A community college (also known as a junior college) is a higher education institution that provides a two year curriculum that can include leading to an associate’s degree. Other programs in place include a transfer program towards a four year degree and occupational programs (one and two year programs of study). Besides coursework focusing on academic programs, courses are also often offered at the community college for personal growth or development.
Historically, community colleges sprang up in the early 20th century as a way to meet young adults’ needs who did not or could not afford to leave their families to pursue further education. Early on, many community colleges helped support African Americans and women who wanted to go to college. Many students prepared for grammar school teaching positions or enrolled in new vocational education programs in community colleges. These smaller schools were developed locally, in communities, further distinguishing them from typical four year schools which had campuses where students needed to leave home and stay in student dorms.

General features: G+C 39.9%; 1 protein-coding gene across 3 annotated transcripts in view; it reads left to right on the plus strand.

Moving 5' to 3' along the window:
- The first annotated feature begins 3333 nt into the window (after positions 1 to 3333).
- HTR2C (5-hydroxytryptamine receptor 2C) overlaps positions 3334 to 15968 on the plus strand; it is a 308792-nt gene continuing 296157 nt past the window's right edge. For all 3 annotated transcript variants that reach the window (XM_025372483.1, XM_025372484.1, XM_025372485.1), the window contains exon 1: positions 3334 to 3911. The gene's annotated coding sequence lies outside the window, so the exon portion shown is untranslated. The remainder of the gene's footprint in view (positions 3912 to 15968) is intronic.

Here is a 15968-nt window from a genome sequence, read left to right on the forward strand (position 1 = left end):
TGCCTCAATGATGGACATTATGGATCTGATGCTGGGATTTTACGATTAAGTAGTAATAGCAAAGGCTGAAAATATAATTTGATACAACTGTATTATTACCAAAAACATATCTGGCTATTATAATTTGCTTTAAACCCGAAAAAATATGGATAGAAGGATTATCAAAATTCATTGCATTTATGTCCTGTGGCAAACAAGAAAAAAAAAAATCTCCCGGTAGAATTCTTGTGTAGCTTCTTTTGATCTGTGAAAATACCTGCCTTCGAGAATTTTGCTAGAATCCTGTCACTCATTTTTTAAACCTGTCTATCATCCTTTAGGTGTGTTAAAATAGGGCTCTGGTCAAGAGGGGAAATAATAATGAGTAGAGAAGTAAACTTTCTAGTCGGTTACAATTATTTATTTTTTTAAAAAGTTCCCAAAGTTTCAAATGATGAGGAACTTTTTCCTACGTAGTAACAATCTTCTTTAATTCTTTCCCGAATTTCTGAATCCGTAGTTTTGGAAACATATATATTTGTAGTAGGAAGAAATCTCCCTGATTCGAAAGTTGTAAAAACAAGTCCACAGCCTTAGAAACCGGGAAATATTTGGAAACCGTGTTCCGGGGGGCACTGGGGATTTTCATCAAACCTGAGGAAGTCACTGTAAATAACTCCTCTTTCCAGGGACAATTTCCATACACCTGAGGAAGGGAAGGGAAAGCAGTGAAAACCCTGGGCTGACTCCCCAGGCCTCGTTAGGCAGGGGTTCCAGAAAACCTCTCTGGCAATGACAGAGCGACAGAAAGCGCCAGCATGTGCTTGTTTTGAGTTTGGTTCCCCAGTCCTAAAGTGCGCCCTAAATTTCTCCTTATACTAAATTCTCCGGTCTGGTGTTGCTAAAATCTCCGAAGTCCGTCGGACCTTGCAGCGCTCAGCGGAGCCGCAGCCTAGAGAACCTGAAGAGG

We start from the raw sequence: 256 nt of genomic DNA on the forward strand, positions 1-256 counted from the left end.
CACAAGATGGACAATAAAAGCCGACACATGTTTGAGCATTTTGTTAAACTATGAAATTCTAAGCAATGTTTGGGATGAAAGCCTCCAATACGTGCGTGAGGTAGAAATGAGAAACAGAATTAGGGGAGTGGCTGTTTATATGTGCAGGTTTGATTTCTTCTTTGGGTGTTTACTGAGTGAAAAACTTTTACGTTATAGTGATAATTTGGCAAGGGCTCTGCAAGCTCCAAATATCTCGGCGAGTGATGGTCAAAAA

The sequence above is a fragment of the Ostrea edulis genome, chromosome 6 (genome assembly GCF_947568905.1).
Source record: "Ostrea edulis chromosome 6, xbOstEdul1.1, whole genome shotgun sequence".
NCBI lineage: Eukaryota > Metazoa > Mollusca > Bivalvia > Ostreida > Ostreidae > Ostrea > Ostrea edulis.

Traditionally, the community college student went to school to pick up a two year degree. Now it is quite common for community college students to continue on in their education within a four year college (thus transferring their community college credits).
What can you study at a Community College?
Many of the subjects taught in a four year college are also taught in a community college. Most students attending community colleges pursue the following endeavors:
- Associate degrees (Two year degrees).
- Transfer Programs.A transfer program is
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